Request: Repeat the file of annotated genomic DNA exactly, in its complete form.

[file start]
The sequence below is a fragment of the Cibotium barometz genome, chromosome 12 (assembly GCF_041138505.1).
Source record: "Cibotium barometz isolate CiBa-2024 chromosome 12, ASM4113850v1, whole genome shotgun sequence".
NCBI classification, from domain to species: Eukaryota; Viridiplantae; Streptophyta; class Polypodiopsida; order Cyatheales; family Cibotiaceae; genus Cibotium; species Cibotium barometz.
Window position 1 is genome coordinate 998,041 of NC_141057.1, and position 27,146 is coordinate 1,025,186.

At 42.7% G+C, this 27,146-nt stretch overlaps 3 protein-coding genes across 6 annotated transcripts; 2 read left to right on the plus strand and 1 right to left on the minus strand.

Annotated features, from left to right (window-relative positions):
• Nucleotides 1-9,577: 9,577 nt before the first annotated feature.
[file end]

The sequence below is a fragment of the Cibotium barometz genome, chromosome 12 (assembly GCF_041138505.1).
Source record: "Cibotium barometz isolate CiBa-2024 chromosome 12, ASM4113850v1, whole genome shotgun sequence".
NCBI classification, from domain to species: Eukaryota; Viridiplantae; Streptophyta; class Polypodiopsida; order Cyatheales; family Cibotiaceae; genus Cibotium; species Cibotium barometz.
Window position 1 is genome coordinate 998,041 of NC_141057.1, and position 27,146 is coordinate 1,025,186.

At 42.7% G+C, this 27,146-nt stretch overlaps 3 protein-coding genes across 6 annotated transcripts; 2 read left to right on the plus strand and 1 right to left on the minus strand.

Annotated features, from left to right (window-relative positions):
• Nucleotides 1-9,577: 9,577 nt before the first annotated feature.